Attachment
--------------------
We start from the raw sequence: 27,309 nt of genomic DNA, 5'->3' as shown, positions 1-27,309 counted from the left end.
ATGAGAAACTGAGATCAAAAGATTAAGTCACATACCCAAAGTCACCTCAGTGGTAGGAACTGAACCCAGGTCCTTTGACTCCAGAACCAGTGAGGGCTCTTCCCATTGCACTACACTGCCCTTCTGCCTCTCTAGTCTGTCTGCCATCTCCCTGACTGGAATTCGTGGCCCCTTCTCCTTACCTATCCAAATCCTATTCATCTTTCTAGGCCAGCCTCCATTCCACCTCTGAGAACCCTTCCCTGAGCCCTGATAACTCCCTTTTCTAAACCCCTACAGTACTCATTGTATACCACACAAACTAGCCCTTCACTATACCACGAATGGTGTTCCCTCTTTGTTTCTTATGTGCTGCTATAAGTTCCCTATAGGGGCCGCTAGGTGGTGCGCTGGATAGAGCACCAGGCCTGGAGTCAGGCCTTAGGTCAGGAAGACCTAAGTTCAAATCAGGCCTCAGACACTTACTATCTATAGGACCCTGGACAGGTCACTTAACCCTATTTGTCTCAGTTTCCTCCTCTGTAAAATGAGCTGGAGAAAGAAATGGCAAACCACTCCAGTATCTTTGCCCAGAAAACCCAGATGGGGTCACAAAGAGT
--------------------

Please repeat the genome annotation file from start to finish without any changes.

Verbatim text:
We start from the raw sequence: 27,309 nt of genomic DNA, 5'->3' as shown, positions 1-27,309 counted from the left end.
ATGAGAAACTGAGATCAAAAGATTAAGTCACATACCCAAAGTCACCTCAGTGGTAGGAACTGAACCCAGGTCCTTTGACTCCAGAACCAGTGAGGGCTCTTCCCATTGCACTACACTGCCCTTCTGCCTCTCTAGTCTGTCTGCCATCTCCCTGACTGGAATTCGTGGCCCCTTCTCCTTACCTATCCAAATCCTATTCATCTTTCTAGGCCAGCCTCCATTCCACCTCTGAGAACCCTTCCCTGAGCCCTGATAACTCCCTTTTCTAAACCCCTACAGTACTCATTGTATACCACACAAACTAGCCCTTCACTATACCACGAATGGTGTTCCCTCTTTGTTTCTTATGTGCTGCTATAAGTTCCCTATAGGGGCCGCTAGGTGGTGCGCTGGATAGAGCACCAGGCCTGGAGTCAGGCCTTAGGTCAGGAAGACCTAAGTTCAAATCAGGCCTCAGACACTTACTATCTATAGGACCCTGGACAGGTCACTTAACCCTATTTGTCTCAGTTTCCTCCTCTGTAAAATGAGCTGGAGAAAGAAATGGCAAACCACTCCAGTATCTTTGCCCAGAAAACCCAGATGGGGTCACAAAGAGT